S9: Larva, profile
S12: Male, dorsal
|Class:||Animals (Animalia) - Jointed Legs (Arthropoda) - Insects (Insecta)|
|Order:||Butterflies & Moths (Lepidoptera)|
|Family:||Tiger Moth (:Noctuoidea Erebidae)|
|Species:||Senecio Moth (Nyctemera amicus)|
|This Photo:||S9: Larva, tufts & hairs|
Thank you Don Herbison-Evans for identifying this species for us
General Species Information:
Found on Ellura (in the Murray Mallee), in the Adelaide Hills and elsewhere
Mature larvae (shown here) are about 13mm long, generally black with 3 orange longitudinal stripes. Young instars are black & white with no orange stripe, nor tufts (but still hairy). Intermediate instars have black & orange with areas of white patches which confuse the overall pattern. They are very hairy with 2 tufts of hair at the front which look like antennae or horns. You can see the hairs also have barbs/hairs on them. They feed on various varieties of senecio (hence their species common name)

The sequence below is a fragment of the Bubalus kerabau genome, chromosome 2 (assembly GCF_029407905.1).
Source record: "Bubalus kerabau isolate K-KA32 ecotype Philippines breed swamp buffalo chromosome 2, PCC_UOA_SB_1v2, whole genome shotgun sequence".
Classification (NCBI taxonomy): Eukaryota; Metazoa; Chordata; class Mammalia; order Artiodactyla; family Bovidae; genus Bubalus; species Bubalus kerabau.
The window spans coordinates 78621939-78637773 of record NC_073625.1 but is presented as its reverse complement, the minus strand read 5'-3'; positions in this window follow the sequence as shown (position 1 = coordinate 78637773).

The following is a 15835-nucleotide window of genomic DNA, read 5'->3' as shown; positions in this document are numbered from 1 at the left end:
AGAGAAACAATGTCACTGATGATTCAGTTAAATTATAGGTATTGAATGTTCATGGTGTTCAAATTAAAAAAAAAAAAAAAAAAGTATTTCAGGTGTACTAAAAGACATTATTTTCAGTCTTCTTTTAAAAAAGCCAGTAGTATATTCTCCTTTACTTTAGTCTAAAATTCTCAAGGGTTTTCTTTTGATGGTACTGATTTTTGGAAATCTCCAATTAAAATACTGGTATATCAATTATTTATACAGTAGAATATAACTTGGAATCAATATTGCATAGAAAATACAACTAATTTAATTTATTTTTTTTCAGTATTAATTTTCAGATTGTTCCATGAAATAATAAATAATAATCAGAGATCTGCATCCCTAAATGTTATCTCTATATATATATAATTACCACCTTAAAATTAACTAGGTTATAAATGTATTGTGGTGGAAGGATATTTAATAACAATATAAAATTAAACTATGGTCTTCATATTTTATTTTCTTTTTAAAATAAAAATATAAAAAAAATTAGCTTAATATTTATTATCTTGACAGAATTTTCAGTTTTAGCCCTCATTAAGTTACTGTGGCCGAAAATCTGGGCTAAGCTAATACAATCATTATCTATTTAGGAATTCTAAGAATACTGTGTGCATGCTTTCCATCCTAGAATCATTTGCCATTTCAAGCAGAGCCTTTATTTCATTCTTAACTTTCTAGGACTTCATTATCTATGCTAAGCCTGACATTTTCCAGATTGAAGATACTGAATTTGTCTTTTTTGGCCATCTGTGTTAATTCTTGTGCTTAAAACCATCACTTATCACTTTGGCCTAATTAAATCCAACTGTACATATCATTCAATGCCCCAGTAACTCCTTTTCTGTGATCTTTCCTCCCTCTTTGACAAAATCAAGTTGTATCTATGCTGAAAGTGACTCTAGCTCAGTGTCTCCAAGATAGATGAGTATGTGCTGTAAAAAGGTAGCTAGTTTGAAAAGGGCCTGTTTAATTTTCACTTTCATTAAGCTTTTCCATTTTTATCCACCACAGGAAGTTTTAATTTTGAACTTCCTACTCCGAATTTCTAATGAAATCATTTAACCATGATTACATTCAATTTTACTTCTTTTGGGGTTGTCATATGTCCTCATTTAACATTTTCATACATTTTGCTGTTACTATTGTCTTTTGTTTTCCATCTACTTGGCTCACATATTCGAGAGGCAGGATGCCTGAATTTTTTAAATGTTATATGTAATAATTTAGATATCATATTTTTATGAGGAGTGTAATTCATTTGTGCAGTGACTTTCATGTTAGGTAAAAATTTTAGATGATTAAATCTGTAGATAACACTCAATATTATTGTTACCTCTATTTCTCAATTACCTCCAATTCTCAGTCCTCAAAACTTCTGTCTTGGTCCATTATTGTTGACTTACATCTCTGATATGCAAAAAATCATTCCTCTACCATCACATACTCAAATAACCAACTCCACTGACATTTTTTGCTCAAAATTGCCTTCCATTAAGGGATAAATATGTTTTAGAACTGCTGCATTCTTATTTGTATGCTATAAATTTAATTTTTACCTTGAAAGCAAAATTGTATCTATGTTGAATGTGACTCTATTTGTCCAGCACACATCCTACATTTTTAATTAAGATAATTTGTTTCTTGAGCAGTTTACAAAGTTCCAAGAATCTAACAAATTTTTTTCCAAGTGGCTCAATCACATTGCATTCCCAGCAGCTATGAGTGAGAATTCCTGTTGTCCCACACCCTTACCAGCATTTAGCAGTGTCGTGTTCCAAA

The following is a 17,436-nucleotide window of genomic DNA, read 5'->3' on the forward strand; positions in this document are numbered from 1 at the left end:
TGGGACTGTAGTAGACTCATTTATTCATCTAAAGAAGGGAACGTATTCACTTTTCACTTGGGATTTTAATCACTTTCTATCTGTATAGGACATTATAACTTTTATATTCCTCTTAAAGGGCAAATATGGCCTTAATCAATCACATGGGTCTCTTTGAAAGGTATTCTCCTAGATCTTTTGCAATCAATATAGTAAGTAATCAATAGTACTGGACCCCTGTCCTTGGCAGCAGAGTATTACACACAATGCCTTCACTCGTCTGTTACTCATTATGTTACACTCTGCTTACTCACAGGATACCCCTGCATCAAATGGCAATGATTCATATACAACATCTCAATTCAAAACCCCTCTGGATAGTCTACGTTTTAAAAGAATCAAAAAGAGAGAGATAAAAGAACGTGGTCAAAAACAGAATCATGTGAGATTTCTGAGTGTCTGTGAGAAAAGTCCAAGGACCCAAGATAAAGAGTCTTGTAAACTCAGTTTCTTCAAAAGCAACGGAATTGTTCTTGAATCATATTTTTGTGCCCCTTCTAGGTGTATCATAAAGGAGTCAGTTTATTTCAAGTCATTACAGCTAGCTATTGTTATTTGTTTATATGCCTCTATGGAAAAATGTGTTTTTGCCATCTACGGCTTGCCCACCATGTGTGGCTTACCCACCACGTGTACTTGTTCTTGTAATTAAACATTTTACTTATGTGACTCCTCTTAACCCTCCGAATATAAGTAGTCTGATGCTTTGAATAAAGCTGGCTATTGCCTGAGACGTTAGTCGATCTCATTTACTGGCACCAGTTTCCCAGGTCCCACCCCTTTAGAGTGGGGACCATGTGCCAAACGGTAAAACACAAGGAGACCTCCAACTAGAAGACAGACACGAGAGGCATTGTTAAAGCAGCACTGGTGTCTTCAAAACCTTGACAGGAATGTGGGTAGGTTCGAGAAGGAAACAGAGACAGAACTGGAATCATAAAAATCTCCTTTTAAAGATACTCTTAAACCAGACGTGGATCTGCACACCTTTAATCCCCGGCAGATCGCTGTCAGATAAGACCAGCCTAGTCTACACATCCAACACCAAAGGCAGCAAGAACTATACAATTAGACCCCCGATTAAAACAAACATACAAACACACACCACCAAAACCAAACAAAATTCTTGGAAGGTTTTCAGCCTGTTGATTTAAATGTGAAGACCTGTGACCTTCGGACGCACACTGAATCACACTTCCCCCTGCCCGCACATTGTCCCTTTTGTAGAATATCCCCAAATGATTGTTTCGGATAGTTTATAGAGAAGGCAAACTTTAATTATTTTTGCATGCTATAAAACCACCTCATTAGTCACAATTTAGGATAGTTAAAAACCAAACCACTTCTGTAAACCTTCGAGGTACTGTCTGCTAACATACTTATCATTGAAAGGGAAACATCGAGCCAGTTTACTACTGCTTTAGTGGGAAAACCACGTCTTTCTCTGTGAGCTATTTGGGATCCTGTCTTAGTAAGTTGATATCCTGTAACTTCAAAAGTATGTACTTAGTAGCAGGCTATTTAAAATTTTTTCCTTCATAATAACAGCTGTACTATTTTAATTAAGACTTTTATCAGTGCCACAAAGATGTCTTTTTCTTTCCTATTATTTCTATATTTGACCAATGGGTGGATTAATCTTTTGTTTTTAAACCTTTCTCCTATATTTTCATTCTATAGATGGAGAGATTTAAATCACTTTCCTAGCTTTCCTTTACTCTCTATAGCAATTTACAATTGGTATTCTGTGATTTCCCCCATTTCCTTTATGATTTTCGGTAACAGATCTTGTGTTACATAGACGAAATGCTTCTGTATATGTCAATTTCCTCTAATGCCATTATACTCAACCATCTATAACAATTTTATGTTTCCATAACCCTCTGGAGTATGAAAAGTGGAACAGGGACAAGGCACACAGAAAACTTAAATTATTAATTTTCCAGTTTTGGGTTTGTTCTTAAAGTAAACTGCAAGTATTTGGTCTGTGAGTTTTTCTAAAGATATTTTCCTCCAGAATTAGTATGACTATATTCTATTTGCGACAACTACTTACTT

A day flying moth, the adult wings are mainly black with white blotches making a diagonal, thick line on the wings. Their bodies are orange & black horizontally striped (leading to the "tiger moth" common name of the family). They have orange highlights behind the head and on the wing tips (cilia).
Male & female adults can be differentiated by their antennae. While both are bipectinate (2 rows of filaments), the male pectinations (filaments) are longer and more spread than the females; as shown in the photo's.
Females have a wingspan of about 44mm, and are around 15mm long. We haven't measured a male as yet.
We have seen adults in April, May, June, August & November.